Written by Carmen-Cristina Cîrlig
Small arms and light weapons (SALW) are the main tools used in today’s conflicts, be they inter-state wars, civil wars or the actions of organised crime, and the cause of the majority of deaths from armed violence in the world – of combatants, but also, and mainly, of civilians. As past efforts have mostly been dedicated to controlling nuclear weapons and weapons of mass destruction, the scourge of illicit SALW has only relatively recently drawn international attention, together with the increasing awareness that SALW are ‘the real weapons of mass destruction’.
Estimations point to around 875 million SALW in circulation globally, with the majority of small arms belonging to the private sphere. Their illicit proliferation, both in areas experiencing armed conflict and in non-conflict settings, contributes to the increase in global armed violence, to insecurity due to fear of gun violence, and to delaying conflict resolution. Moreover, the accumulation of SALW also has destabilising effects on entire countries and regions. Furthermore, trafficking in SALW (including ammunition) and their diversion from legal to illicit users and/or uses can have important humanitarian and socio-economic consequences, including with regard to domestic violence and gender-based violence.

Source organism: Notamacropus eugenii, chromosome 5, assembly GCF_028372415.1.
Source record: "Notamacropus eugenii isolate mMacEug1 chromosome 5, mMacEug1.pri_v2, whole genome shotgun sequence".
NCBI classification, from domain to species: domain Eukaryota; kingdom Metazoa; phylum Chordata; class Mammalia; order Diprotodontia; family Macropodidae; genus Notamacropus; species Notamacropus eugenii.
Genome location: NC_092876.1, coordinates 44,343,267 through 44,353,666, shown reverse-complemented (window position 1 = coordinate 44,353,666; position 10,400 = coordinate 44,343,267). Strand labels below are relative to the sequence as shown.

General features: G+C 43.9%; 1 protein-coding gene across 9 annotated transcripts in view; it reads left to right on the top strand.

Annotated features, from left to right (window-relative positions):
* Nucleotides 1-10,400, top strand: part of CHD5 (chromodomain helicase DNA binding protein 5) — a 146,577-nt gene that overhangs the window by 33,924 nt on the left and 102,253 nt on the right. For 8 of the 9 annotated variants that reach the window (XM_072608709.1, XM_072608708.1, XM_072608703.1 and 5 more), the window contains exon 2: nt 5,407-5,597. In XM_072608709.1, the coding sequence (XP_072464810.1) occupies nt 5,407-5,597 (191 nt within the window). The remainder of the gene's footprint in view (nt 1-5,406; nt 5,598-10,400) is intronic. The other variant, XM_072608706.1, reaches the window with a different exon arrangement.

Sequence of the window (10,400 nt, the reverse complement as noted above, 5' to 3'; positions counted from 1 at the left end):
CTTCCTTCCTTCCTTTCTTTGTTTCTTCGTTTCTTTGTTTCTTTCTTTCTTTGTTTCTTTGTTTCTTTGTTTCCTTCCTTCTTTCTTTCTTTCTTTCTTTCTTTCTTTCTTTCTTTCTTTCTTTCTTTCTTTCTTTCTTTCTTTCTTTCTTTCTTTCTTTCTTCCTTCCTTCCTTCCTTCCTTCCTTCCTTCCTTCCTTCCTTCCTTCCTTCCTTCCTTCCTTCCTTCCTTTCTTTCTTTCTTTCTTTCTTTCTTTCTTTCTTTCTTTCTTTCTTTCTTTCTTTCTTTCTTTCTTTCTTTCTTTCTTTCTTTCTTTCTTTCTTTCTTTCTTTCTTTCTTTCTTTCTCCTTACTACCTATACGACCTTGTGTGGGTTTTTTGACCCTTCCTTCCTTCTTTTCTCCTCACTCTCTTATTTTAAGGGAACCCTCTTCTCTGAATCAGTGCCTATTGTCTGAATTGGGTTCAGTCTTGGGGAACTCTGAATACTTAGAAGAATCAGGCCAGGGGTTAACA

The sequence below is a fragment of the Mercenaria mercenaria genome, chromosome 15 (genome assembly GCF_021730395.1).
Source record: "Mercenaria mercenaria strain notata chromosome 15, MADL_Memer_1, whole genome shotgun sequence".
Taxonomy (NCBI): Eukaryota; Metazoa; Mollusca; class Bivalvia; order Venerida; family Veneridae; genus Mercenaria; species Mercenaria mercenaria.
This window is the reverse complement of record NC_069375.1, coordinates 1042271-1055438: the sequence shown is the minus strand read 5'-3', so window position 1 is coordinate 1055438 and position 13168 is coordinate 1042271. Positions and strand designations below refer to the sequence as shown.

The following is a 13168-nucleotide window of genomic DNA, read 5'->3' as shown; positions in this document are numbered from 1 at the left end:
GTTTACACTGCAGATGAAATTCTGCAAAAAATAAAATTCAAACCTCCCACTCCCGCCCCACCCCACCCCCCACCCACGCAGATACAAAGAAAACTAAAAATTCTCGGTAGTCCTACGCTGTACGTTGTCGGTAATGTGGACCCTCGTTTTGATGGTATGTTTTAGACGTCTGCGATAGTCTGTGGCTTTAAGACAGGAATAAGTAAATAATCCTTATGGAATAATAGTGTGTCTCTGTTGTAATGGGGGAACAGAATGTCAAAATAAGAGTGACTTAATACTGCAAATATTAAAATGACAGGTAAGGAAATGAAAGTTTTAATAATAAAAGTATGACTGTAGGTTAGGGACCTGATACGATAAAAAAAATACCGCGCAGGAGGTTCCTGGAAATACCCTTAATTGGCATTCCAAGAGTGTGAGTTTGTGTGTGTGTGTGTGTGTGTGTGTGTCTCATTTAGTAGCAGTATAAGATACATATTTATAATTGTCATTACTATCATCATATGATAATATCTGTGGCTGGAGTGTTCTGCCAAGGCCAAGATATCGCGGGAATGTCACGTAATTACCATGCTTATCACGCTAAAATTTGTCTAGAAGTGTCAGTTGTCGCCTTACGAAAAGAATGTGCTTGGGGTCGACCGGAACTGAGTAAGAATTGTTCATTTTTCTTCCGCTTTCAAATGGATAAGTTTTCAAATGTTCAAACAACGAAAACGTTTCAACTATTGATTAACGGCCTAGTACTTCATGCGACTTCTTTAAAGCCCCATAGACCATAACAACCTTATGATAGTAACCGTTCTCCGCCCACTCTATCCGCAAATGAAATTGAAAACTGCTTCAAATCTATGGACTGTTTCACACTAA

While the global legal trade in SALW and their ammunition has greatly increased in the past decade, so has the question about how to deal with the diversion of SALW from the licit to the illicit sphere. The United Nations (UN) Programme of Action, the International Tracing Instrument and, most recently, the UN Arms Trade Treaty represent the main international commitments on combating and eradicating illicit SALW. Within this framework, states agreed to cooperate in combatting and ultimately eradicating illicit SALW, through a series of legal and political commitments, at national, regional and international level.
The European Union (EU) is a strong supporter of international efforts to eradicate SALW, and, in this context, it has backed proposals on international legally binding instruments to address conventional weapons transfers, including SALW and their ammunition, and to fight the proliferation and trafficking of illicit SALW. Moreover, the EU has established a policy and legal framework to deal with illicit SALW, having at its centre the ‘Strategy to combat illicit accumulation and trafficking of SALW and their ammunition’. Finally, the EU is a consistent provider of SALW-related assistance projects to third countries.
The European Parliament has also played a role in promoting EU initiatives on SALW, and in particular supported the UN Programme of Action from the start, as well as the Arms Trade Treaty. However, the Parliament has yet to adopt a resolution dedicated exclusively to the issue of SALW.
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